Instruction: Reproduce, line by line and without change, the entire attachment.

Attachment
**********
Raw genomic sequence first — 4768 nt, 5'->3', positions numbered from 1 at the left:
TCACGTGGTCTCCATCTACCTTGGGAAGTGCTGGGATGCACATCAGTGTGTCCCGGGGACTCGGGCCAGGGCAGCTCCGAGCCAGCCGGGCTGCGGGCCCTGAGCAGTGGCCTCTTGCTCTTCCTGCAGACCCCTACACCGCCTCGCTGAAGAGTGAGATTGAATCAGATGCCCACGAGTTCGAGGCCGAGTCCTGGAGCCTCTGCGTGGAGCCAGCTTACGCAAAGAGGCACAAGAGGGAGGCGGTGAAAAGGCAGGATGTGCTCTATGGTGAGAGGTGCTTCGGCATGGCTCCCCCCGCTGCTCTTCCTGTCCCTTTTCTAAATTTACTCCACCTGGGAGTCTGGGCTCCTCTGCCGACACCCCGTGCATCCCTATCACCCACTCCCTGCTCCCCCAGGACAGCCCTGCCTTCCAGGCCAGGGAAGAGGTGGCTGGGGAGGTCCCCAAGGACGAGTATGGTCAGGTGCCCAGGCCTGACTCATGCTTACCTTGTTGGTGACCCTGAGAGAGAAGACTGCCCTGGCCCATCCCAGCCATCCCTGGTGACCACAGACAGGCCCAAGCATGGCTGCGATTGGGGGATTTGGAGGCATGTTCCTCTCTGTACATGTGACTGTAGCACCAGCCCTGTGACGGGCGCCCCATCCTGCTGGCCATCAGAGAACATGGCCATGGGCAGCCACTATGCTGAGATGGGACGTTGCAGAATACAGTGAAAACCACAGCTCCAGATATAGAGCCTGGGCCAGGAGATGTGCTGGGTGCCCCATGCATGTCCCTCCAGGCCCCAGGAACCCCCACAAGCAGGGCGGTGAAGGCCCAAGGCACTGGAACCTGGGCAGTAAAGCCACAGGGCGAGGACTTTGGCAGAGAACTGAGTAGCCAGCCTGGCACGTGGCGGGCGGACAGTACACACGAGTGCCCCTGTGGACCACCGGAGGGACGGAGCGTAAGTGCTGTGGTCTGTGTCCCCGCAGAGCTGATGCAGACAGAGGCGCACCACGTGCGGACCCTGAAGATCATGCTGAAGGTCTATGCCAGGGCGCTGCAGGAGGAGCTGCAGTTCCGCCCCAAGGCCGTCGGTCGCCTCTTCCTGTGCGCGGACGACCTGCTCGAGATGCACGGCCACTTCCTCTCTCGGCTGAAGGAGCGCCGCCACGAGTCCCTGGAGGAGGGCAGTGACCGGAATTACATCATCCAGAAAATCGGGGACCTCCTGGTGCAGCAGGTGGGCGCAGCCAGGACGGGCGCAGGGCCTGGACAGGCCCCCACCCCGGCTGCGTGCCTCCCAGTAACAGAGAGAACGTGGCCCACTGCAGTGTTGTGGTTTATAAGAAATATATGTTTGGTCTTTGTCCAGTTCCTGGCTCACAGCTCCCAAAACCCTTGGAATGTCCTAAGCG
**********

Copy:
Raw genomic sequence first — 4768 nt, 5'->3', positions numbered from 1 at the left:
TCACGTGGTCTCCATCTACCTTGGGAAGTGCTGGGATGCACATCAGTGTGTCCCGGGGACTCGGGCCAGGGCAGCTCCGAGCCAGCCGGGCTGCGGGCCCTGAGCAGTGGCCTCTTGCTCTTCCTGCAGACCCCTACACCGCCTCGCTGAAGAGTGAGATTGAATCAGATGCCCACGAGTTCGAGGCCGAGTCCTGGAGCCTCTGCGTGGAGCCAGCTTACGCAAAGAGGCACAAGAGGGAGGCGGTGAAAAGGCAGGATGTGCTCTATGGTGAGAGGTGCTTCGGCATGGCTCCCCCCGCTGCTCTTCCTGTCCCTTTTCTAAATTTACTCCACCTGGGAGTCTGGGCTCCTCTGCCGACACCCCGTGCATCCCTATCACCCACTCCCTGCTCCCCCAGGACAGCCCTGCCTTCCAGGCCAGGGAAGAGGTGGCTGGGGAGGTCCCCAAGGACGAGTATGGTCAGGTGCCCAGGCCTGACTCATGCTTACCTTGTTGGTGACCCTGAGAGAGAAGACTGCCCTGGCCCATCCCAGCCATCCCTGGTGACCACAGACAGGCCCAAGCATGGCTGCGATTGGGGGATTTGGAGGCATGTTCCTCTCTGTACATGTGACTGTAGCACCAGCCCTGTGACGGGCGCCCCATCCTGCTGGCCATCAGAGAACATGGCCATGGGCAGCCACTATGCTGAGATGGGACGTTGCAGAATACAGTGAAAACCACAGCTCCAGATATAGAGCCTGGGCCAGGAGATGTGCTGGGTGCCCCATGCATGTCCCTCCAGGCCCCAGGAACCCCCACAAGCAGGGCGGTGAAGGCCCAAGGCACTGGAACCTGGGCAGTAAAGCCACAGGGCGAGGACTTTGGCAGAGAACTGAGTAGCCAGCCTGGCACGTGGCGGGCGGACAGTACACACGAGTGCCCCTGTGGACCACCGGAGGGACGGAGCGTAAGTGCTGTGGTCTGTGTCCCCGCAGAGCTGATGCAGACAGAGGCGCACCACGTGCGGACCCTGAAGATCATGCTGAAGGTCTATGCCAGGGCGCTGCAGGAGGAGCTGCAGTTCCGCCCCAAGGCCGTCGGTCGCCTCTTCCTGTGCGCGGACGACCTGCTCGAGATGCACGGCCACTTCCTCTCTCGGCTGAAGGAGCGCCGCCACGAGTCCCTGGAGGAGGGCAGTGACCGGAATTACATCATCCAGAAAATCGGGGACCTCCTGGTGCAGCAGGTGGGCGCAGCCAGGACGGGCGCAGGGCCTGGACAGGCCCCCACCCCGGCTGCGTGCCTCCCAGTAACAGAGAGAACGTGGCCCACTGCAGTGTTGTGGTTTATAAGAAATATATGTTTGGTCTTTGTCCAGTTCCTGGCTCACAGCTCCCAAAACCCTTGGAATGTCCTAAGCG